I'm trying to implement source-filter separation of some pre-recorded speech in Max/MSP. I'm unsure of whether one uses an FFT to enter the cepstral domain, or an IFFT. Some of the textbooks and dissertations I've found that cover this topic say that I should perform an FFT to get into the cepstral domain and then an IFFT to exit back into the frequency domain; others say that I should perform an IFFT to enter the cepstral domain and then an FFT to get back into the frequency domain! The first way makes more sense to me, but something about my patch isn't quite working quite right, and I'm not sure what I'm doing wrong.

Here is how I understand the procedure (Please tell me if you notice anything incorrect):

1. Perform an FFT on the time-domain signal to enter the frequency domain.
2. Do Mel scaling (optional) and then logify.
3. Do an FFT (or an IFFT, depending on who you ask) to enter the cepstral domain.
4. Separate the low bins (the filter) from the high bins (the source / excitation signal).
5. Perform an IFFT (or an FFT, depending on who you ask) on both source and filter to exit back into the frequency domain.
6. Exponentiate both source and filter.
7. Modify amplitude of filter bins.
8. Multiply the modified filter with the source signal.
9. Un-Mel-scale (optional).
10.Perform an IFFT to exit back into the time domain.

In Step 3, should I use an FFT or an IFFT? (And then Step 5 will be the opposite of whatever Step 3 is.)

P.S.: I am not trying to modify phase information, only change some amplitude information of the filter portion of the signal (the lower FFT bins in the cepstral domain) before I add/multiply them back together.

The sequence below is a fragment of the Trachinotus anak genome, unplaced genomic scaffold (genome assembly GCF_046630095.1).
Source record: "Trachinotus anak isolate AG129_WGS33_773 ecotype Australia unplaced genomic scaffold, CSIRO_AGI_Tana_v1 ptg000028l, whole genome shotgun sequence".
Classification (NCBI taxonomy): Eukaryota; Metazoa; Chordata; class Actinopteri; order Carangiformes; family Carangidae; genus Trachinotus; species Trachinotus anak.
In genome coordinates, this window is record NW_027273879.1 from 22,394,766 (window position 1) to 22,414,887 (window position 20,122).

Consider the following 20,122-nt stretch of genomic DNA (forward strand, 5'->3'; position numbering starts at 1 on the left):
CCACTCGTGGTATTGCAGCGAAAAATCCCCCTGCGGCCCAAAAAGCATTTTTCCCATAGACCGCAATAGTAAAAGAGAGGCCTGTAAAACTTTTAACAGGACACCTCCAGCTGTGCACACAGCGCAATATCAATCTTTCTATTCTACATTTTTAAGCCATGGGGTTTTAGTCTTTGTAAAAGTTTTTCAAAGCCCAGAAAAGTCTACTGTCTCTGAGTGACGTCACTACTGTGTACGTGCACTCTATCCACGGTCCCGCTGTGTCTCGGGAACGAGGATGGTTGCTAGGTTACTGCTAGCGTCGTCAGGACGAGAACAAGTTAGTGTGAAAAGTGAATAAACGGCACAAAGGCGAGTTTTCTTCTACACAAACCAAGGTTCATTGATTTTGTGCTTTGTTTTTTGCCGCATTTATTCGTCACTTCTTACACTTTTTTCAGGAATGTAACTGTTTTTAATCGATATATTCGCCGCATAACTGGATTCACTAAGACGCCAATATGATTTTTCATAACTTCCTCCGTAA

• 1
    $\begingroup$ I've only heard it defined as the IFT of either the log-power or log-magnitude spectra. $\endgroup$
    – hulappa
    Feb 19, 2018 at 8:57
  • $\begingroup$ @hulappa What's the difference between "log-power" and "log-magnitude"? Not all of the papers I've been reading seem to mention that part (some of them only mention the logifying, perhaps for the sake of brevity), but I feel like it's an important element that I should understand. $\endgroup$
    – Stan
    Feb 19, 2018 at 16:08
  • 1
    $\begingroup$ What I mean with log-magnitude is taking log(abs(X)), where X is your complex-valued input spectrum. Log-power would be log((abs(X))^2). $\endgroup$
    – hulappa
    Feb 20, 2018 at 16:56
  • $\begingroup$ @hulappa Ah. What would be the advantage of doing the squaring in addition to the absolute value-ing? Better scaling? $\endgroup$
    – Stan
    Feb 21, 2018 at 2:41
  • $\begingroup$ Note that log(x^a) = a log(x). That is, doing the squaring amounts to scaling the results you get using the absolute value by two. So there is really no advantage of doing it. Its just that it is sometimes defined that way. $\endgroup$
    – hulappa
    Feb 21, 2018 at 3:05

1 Answer 1


For Cepstrum I always have used to this steps:

  • Apply hamming windows in the signal

  • Apply FFT

  • Get magnitude

  • Convert to log scale

  • Apply IFFT

The equation for cepstrum:


But you can use FFT or IFFT, take a look:

IFFT(log(abs(FFT(s)))) == real(FFT(log(abs(FFT(s)))))

The difference is the scale representation, if do you end using FFT you need extract just the real information, for both above equations you will get the same shape:

For IFFT(log(abs(FFT(s)))):

enter image description here

For real(FFT(log(abs(FFT(s))))):

enter image description here

This is a cepstrum shape example from 4096 points sine in 440hz sampled at 44100hz

  • $\begingroup$ Thank you so much for taking the time to answer my question! Since I'm trying to resynthesize afterwards, do I need to do a complex cepstrum (and keep both the real and imaginary parts)? Additionally, would that affect whether or not I need to "get the magnitude" of the signal before logifying? $\endgroup$
    – Stan
    Feb 19, 2018 at 16:06

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